liberal ["liberalis" L - suitable for a freeman, generous; "eleutheros" Gk - free] (adj) generous, open-minded, not subjugated to authoritarian domination; (n) one who believes in liberty, universal suffrage and the free exchange of ideas. elite ["eslire" Fr -- to choose fr.L "eligere" -- choose] (n) the choice part; best of a class; the socially superior part of society.

Wednesday, February 09, 2005

Next Crisis, please ...

The Congressional Budget Office released some new testimony on the Outlook for Social Security today.

Some of it came in the form of three Budgetary Perspectives, by Douglas Holtz-Eakin, Director.
In 2008, the leading edge of the baby-boom generation will become eligible for early retirement benefits. Shortly thereafter, the annual Social Security surplus —the amount by which the program’s dedicated revenues exceed benefits paid— will begin to diminish (see Figure 1). That trend will continue until about 2020, when Social Security’s finances will reach a balance, with the revenues coming into the system from payroll taxes and taxes on benefits matching the benefit payments going out. Thereafter, outlays for benefits are projected to exceed the system’s revenues.

The key message from those numbers is that some form of the program is, in fact, sustainable for the indefinite future. With benefits reduced annually to match available revenue (as they will be under current law when the trust funds run out), the program can be continued or sustained forever.

Thank you, Director Holtz-Eakin.

But, meanwhile, over at the Commerce Department,

President Bush had to toss off his remarks concerning "our problem"
Some in our country think that Social Security is a trust fund -- in other words, there's a pile of money being accumulated. That's just simply not true. The money -- payroll taxes going into the Social Security are spent. They're spent on benefits and they're spent on government programs. There is no trust. We're on the ultimate pay-as-you-go system -- what goes in comes out. And so, starting in 2018, what's going in -- what's coming out is greater than what's going in. It says we've got a problem. And we'd better start dealing with it now. The longer we wait, the harder it is to fix the problem.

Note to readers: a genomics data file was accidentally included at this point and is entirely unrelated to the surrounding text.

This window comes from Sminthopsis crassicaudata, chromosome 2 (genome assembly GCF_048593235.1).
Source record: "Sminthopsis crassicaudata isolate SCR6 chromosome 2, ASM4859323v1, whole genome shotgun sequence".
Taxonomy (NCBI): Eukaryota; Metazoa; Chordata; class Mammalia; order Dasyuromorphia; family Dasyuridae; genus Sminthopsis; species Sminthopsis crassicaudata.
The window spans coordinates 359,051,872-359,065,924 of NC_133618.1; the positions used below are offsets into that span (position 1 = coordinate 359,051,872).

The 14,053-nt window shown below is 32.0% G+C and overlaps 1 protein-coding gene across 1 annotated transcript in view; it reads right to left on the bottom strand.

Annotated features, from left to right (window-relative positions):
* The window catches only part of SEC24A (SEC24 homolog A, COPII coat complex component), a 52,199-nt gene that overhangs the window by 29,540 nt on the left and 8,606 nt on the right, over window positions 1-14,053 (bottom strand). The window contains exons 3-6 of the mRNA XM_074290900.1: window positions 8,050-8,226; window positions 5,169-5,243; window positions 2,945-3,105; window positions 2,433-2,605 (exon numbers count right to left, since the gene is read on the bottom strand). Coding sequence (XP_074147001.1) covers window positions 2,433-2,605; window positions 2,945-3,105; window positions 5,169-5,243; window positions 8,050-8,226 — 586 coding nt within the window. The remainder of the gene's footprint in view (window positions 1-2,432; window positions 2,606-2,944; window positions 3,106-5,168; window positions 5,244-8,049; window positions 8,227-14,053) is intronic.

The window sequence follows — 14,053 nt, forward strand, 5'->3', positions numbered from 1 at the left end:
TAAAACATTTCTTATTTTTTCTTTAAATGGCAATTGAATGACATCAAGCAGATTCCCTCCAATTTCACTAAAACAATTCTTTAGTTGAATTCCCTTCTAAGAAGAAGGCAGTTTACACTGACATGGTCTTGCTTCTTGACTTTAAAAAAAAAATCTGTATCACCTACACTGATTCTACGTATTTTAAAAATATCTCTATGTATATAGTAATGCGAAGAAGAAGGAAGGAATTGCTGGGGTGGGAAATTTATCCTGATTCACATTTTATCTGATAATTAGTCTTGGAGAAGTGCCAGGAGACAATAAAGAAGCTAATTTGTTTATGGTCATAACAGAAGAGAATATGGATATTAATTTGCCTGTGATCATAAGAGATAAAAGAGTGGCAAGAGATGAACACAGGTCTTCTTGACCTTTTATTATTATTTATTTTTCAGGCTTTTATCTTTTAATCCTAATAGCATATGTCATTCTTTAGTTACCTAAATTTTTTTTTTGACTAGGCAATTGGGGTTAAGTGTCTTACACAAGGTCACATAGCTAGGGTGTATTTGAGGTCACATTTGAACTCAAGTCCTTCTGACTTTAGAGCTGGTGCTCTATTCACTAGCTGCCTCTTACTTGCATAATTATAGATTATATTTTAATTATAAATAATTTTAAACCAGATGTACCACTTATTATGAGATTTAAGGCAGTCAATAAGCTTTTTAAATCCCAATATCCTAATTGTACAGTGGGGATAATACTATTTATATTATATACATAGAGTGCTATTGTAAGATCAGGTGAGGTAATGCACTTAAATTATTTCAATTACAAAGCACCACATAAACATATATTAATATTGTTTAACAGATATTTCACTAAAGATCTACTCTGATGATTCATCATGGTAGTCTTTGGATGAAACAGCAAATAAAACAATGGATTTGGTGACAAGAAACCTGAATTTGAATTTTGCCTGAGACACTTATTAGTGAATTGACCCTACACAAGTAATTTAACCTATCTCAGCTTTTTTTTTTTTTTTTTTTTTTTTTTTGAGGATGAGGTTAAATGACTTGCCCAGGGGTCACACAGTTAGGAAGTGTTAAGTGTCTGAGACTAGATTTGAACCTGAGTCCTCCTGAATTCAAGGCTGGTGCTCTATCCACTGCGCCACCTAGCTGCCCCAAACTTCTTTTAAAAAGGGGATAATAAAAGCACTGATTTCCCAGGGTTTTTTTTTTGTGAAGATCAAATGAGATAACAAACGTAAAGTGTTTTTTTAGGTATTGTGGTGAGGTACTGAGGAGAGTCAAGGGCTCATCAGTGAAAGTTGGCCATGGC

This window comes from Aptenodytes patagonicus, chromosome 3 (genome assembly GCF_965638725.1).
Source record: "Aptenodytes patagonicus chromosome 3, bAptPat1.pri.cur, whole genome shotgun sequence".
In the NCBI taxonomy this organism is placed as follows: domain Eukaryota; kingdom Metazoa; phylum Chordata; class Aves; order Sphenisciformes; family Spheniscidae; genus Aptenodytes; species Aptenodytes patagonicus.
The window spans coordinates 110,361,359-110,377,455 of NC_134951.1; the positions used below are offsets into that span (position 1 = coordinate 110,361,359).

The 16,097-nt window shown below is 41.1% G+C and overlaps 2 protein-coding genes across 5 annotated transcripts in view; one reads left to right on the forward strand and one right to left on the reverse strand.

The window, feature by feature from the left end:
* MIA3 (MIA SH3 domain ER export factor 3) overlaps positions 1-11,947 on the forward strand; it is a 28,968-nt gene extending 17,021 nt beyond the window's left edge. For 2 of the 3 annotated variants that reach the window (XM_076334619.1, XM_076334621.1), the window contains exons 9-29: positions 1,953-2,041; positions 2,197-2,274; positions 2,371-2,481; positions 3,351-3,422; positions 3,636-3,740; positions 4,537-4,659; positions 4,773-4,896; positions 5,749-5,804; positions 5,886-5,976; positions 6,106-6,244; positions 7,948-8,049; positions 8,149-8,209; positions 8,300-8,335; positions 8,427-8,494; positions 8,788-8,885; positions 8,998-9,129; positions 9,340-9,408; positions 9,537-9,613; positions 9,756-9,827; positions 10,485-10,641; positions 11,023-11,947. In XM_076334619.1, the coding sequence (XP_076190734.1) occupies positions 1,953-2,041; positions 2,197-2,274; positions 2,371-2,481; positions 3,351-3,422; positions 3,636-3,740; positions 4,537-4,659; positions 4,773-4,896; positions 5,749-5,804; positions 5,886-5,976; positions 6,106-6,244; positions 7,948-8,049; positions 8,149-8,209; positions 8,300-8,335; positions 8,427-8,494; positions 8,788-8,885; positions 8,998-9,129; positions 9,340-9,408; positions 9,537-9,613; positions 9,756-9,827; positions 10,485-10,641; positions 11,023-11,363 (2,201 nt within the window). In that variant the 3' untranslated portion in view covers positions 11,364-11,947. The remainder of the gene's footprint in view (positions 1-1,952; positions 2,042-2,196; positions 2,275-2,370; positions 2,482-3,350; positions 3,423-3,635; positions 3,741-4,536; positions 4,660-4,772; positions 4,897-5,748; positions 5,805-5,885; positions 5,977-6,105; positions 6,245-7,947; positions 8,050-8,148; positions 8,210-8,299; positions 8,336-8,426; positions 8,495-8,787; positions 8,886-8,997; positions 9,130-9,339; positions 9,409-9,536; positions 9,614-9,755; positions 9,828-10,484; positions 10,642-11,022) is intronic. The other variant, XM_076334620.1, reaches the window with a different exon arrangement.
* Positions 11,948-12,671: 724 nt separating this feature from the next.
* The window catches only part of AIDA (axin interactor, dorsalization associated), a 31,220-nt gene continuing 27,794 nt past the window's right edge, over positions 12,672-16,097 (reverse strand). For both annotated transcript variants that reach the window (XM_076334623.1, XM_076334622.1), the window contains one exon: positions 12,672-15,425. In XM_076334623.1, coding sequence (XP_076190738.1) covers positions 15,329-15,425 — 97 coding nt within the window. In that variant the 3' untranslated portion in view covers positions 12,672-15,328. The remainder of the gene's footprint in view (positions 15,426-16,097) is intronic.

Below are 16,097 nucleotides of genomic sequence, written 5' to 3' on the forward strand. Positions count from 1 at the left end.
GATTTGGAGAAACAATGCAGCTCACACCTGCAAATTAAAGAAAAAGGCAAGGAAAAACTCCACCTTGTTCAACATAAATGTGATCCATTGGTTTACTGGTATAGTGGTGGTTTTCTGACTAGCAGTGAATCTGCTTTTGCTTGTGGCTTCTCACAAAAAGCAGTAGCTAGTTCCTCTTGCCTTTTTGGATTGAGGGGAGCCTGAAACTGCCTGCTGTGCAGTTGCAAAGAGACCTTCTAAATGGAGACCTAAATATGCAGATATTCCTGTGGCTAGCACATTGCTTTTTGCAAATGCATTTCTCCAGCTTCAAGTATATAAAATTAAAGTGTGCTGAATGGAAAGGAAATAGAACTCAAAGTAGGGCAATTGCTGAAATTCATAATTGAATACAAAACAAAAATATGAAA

Josh Marshall was listening, too. Here's a relevant excerpt from his take on Bush's remarks
Following up on our earlier posts about the president's apparent desire to default on the US Treasury notes held by the Social Security Administration, two points ...

First, most of President Bush's personal wealth appears to be tied up in bonds. Do his get honored? Or is he out of luck too?

Second, what the president said today almost certainly violates his oath of office in which he swears to "preserve, protect, and defend the Constitution of the United States."

That would be the Constitution which reads (Am.XIV, Section 4): "The validity of the public debt of the United States, authorized by law, including debts incurred for payment of pensions and bounties for services in suppressing insurrection or rebellion, shall not be questioned."

-- Josh Marshall


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